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Here's why people are never smiling in old photos

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Old photographs tend to have one thing in common, no matter the place or the subject: none of the people in the pictures could ever crack a smile.

Was it because they were all miserable, all the time?

No.

A new video over at Vox has the answer:

The simplest explanation is exposure time - this is basically the amount of light a camera needs to record an image. The longer the shutter is open the longer the film is exposed to light.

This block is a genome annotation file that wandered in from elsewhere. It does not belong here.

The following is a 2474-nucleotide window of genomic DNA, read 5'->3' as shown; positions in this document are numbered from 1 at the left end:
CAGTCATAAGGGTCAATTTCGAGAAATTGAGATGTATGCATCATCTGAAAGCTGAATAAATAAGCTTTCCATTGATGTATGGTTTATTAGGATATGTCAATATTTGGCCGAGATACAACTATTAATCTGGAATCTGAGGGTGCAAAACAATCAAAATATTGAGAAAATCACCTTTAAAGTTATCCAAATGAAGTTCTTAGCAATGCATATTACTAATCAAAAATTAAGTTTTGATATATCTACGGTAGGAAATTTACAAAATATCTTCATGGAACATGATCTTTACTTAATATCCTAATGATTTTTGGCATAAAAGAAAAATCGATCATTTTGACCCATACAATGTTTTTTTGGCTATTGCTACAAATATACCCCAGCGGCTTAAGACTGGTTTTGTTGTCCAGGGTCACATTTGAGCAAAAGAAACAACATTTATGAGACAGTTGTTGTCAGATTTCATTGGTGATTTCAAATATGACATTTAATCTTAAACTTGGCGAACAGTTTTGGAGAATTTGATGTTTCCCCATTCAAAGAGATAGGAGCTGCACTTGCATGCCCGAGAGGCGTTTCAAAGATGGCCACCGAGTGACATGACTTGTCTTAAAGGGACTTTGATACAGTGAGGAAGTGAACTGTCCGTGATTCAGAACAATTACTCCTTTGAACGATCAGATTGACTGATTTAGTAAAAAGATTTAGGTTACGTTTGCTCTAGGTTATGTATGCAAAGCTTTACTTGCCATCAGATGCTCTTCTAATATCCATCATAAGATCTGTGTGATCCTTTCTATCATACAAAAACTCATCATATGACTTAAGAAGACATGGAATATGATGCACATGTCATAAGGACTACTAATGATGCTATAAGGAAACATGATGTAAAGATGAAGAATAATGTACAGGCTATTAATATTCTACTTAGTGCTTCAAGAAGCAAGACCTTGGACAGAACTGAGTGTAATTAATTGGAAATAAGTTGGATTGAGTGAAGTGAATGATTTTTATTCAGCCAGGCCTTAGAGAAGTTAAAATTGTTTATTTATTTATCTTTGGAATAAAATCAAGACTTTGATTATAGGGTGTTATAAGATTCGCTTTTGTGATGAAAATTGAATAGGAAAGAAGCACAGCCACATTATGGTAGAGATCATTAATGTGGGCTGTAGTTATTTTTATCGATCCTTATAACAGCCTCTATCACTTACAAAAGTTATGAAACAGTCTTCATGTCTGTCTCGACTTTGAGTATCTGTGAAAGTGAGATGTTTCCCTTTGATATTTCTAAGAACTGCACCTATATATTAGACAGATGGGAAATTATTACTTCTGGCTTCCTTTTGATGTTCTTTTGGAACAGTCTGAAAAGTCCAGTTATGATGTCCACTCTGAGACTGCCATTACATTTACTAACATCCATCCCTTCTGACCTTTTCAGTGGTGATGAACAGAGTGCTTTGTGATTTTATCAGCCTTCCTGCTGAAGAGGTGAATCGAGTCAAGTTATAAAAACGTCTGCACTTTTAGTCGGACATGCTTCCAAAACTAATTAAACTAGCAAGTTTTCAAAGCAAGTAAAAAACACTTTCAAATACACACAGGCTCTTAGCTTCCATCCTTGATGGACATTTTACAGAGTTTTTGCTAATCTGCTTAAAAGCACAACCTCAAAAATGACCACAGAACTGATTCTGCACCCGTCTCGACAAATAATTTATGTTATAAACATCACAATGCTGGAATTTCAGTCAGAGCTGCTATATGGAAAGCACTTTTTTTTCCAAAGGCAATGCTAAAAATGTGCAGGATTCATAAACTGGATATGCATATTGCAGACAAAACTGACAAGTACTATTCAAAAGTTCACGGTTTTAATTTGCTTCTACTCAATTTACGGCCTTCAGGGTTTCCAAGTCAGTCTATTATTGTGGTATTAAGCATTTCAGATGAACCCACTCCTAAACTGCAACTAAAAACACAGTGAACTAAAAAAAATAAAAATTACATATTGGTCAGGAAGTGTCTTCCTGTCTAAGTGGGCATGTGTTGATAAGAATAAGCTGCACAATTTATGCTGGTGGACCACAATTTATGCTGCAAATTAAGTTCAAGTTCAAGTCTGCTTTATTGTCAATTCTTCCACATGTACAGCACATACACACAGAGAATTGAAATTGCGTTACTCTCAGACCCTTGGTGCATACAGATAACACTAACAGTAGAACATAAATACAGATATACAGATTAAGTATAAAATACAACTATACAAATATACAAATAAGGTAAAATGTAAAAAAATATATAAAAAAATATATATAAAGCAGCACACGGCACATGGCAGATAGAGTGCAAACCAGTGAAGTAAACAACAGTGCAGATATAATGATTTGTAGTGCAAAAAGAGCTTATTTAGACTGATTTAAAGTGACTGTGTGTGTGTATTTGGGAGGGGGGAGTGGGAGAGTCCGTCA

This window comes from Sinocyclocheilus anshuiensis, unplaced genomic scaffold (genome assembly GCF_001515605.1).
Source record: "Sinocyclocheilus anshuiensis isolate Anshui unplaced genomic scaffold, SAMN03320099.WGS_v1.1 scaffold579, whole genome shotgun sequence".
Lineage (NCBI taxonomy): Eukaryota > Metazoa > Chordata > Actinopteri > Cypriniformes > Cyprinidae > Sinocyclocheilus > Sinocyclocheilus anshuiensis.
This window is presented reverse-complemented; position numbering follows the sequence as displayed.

Early cameras and film did take longer.

People couldn’t hold their smiles in place for that long. If they did, the photo would have almost certainly come out blurry.

And then they’d have to sit for it again.

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As tradition had it, people were used to sitting in for painted portraits: these commissioned, unique paintings often took days, if not weeks of painstaking work.

As technology advanced, so too did perceptions of photography, giving way (eventually) to the smile.

And then the selfie was born, and humanity went backwards again.

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If you want to learn the technicalities, you can watch the rest of the video, below:


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